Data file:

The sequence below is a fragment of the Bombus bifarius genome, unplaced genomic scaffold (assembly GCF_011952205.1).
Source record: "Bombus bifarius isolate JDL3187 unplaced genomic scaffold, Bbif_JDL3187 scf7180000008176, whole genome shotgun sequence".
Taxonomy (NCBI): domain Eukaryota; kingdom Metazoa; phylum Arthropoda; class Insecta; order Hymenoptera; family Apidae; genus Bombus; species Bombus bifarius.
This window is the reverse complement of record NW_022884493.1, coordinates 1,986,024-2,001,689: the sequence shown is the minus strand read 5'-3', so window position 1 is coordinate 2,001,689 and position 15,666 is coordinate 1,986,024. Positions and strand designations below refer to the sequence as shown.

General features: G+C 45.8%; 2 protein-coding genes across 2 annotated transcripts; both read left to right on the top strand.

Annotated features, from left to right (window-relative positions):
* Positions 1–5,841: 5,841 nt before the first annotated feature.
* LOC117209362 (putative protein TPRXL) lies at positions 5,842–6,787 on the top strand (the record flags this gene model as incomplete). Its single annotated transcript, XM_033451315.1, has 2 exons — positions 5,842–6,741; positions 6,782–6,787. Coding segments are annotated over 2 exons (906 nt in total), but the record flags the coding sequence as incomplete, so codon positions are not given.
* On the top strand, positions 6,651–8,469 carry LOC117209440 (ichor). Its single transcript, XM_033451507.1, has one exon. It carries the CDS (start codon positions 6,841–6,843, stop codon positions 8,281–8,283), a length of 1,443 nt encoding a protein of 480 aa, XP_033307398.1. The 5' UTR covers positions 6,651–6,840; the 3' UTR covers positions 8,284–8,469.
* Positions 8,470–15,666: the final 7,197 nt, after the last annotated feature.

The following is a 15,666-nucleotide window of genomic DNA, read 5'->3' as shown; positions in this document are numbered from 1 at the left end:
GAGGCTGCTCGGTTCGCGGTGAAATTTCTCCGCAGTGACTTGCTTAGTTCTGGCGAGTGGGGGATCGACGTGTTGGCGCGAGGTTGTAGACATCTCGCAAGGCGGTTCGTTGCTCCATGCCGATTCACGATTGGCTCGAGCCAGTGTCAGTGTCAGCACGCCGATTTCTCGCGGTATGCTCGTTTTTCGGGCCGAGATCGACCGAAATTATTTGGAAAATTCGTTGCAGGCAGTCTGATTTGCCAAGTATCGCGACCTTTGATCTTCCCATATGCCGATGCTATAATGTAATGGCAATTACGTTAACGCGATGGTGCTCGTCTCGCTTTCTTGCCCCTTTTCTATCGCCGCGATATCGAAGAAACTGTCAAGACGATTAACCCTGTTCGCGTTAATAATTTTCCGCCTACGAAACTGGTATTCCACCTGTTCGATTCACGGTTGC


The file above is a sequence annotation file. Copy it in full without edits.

The sequence below is a fragment of the Bombus bifarius genome, unplaced genomic scaffold (assembly GCF_011952205.1).
Source record: "Bombus bifarius isolate JDL3187 unplaced genomic scaffold, Bbif_JDL3187 scf7180000008176, whole genome shotgun sequence".
Taxonomy (NCBI): domain Eukaryota; kingdom Metazoa; phylum Arthropoda; class Insecta; order Hymenoptera; family Apidae; genus Bombus; species Bombus bifarius.
This window is the reverse complement of record NW_022884493.1, coordinates 1,986,024-2,001,689: the sequence shown is the minus strand read 5'-3', so window position 1 is coordinate 2,001,689 and position 15,666 is coordinate 1,986,024. Positions and strand designations below refer to the sequence as shown.

General features: G+C 45.8%; 2 protein-coding genes across 2 annotated transcripts; both read left to right on the top strand.

Annotated features, from left to right (window-relative positions):
* Positions 1–5,841: 5,841 nt before the first annotated feature.
* LOC117209362 (putative protein TPRXL) lies at positions 5,842–6,787 on the top strand (the record flags this gene model as incomplete). Its single annotated transcript, XM_033451315.1, has 2 exons — positions 5,842–6,741; positions 6,782–6,787. Coding segments are annotated over 2 exons (906 nt in total), but the record flags the coding sequence as incomplete, so codon positions are not given.
* On the top strand, positions 6,651–8,469 carry LOC117209440 (ichor). Its single transcript, XM_033451507.1, has one exon. It carries the CDS (start codon positions 6,841–6,843, stop codon positions 8,281–8,283), a length of 1,443 nt encoding a protein of 480 aa, XP_033307398.1. The 5' UTR covers positions 6,651–6,840; the 3' UTR covers positions 8,284–8,469.
* Positions 8,470–15,666: the final 7,197 nt, after the last annotated feature.

The following is a 15,666-nucleotide window of genomic DNA, read 5'->3' as shown; positions in this document are numbered from 1 at the left end:
GAGGCTGCTCGGTTCGCGGTGAAATTTCTCCGCAGTGACTTGCTTAGTTCTGGCGAGTGGGGGATCGACGTGTTGGCGCGAGGTTGTAGACATCTCGCAAGGCGGTTCGTTGCTCCATGCCGATTCACGATTGGCTCGAGCCAGTGTCAGTGTCAGCACGCCGATTTCTCGCGGTATGCTCGTTTTTCGGGCCGAGATCGACCGAAATTATTTGGAAAATTCGTTGCAGGCAGTCTGATTTGCCAAGTATCGCGACCTTTGATCTTCCCATATGCCGATGCTATAATGTAATGGCAATTACGTTAACGCGATGGTGCTCGTCTCGCTTTCTTGCCCCTTTTCTATCGCCGCGATATCGAAGAAACTGTCAAGACGATTAACCCTGTTCGCGTTAATAATTTTCCGCCTACGAAACTGGTATTCCACCTGTTCGATTCACGGTTGC